And so it goes, one after another, and soon you’ll have completely lost track of who is who. It can be fairly difficult to recall enough about a character when they’re mentioned in later conversations, and to keep track of the number of dots you’re asked to connect. Add to this the fact that the plot keeps pulling away from the actual murder angle (political small-town machinations, corporate greed, environmental activism) and the forced attempts at humor (like the town councilman who’s always getting his homophones mixed up, or the assessment you can take to see how fit you are for the local religious cult), and the whole experience becomes rather dull.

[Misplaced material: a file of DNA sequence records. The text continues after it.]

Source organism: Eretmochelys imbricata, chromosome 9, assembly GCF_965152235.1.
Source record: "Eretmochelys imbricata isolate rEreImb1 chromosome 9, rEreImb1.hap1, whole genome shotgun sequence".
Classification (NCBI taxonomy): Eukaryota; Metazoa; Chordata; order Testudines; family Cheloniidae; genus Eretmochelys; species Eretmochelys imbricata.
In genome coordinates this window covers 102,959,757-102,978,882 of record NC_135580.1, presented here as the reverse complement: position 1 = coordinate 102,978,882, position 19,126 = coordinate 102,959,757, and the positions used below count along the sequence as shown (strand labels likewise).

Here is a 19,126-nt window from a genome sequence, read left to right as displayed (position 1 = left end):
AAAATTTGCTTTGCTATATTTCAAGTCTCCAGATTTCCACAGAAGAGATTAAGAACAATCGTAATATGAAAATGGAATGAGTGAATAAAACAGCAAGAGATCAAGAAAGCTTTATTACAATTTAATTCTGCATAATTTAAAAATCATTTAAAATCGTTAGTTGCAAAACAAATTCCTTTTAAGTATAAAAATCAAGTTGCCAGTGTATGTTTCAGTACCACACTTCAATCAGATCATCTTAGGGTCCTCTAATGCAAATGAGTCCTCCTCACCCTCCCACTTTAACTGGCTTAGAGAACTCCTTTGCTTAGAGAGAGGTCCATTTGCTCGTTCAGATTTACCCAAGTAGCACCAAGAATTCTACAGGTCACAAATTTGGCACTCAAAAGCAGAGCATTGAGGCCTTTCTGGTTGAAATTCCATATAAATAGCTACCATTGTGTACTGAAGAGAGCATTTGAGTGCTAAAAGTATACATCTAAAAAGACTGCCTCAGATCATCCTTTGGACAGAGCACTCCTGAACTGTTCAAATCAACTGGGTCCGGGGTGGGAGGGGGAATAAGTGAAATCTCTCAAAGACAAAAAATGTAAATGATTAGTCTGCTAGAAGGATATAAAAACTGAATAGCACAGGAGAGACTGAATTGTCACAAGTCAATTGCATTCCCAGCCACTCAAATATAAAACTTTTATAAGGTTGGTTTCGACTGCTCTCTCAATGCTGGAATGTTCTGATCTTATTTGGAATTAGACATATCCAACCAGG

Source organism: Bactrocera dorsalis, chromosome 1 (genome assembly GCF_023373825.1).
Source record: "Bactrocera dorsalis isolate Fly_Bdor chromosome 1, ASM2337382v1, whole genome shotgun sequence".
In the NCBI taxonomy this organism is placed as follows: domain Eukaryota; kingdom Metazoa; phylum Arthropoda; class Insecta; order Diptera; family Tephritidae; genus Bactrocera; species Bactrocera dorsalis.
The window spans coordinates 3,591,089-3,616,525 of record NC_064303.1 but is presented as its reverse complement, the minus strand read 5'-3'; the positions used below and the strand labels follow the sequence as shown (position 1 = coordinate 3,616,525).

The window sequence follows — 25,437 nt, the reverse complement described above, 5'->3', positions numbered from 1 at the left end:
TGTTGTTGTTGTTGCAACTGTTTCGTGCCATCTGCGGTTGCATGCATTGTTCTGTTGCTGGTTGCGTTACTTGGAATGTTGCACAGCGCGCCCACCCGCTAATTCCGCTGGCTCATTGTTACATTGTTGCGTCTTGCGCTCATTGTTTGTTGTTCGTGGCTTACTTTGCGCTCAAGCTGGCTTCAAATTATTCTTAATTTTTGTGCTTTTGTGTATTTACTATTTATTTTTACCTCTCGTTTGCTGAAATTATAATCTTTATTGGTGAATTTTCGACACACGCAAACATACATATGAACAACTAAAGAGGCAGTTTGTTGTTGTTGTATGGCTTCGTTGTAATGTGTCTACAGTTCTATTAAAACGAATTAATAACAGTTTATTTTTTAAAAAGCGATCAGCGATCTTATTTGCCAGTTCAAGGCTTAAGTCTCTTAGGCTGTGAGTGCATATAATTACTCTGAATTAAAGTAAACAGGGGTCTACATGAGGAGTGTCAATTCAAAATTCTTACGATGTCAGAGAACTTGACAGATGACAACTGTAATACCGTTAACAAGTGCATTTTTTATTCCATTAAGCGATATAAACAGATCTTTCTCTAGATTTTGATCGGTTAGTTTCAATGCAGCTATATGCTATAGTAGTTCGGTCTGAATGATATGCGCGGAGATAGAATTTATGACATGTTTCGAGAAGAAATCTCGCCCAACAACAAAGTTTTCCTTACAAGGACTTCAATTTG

The journal you’re given does keep track of the characters you’ve met and discoveries made during the game, but on the whole I found it a bother to attempt to slog through its poorly-designed interface. Only two of its three tabs, “Clues” and “Lore”, contain any information you may need (the third being “Achievements”). But each tab is then further split up into sections, either by playable character or by townsperson who provided the clue. Wading through these various submenus just to find a one-sentence description of a person was often more trouble than my already-tepid interest level was willing to endure. In the end, possessing a clear understanding of Cypress Knee’s inner workings seemed only marginally important at best, as the story takes an abrupt left turn near its conclusion. Perhaps I’ll be motivated to refresh my memory during a future episode?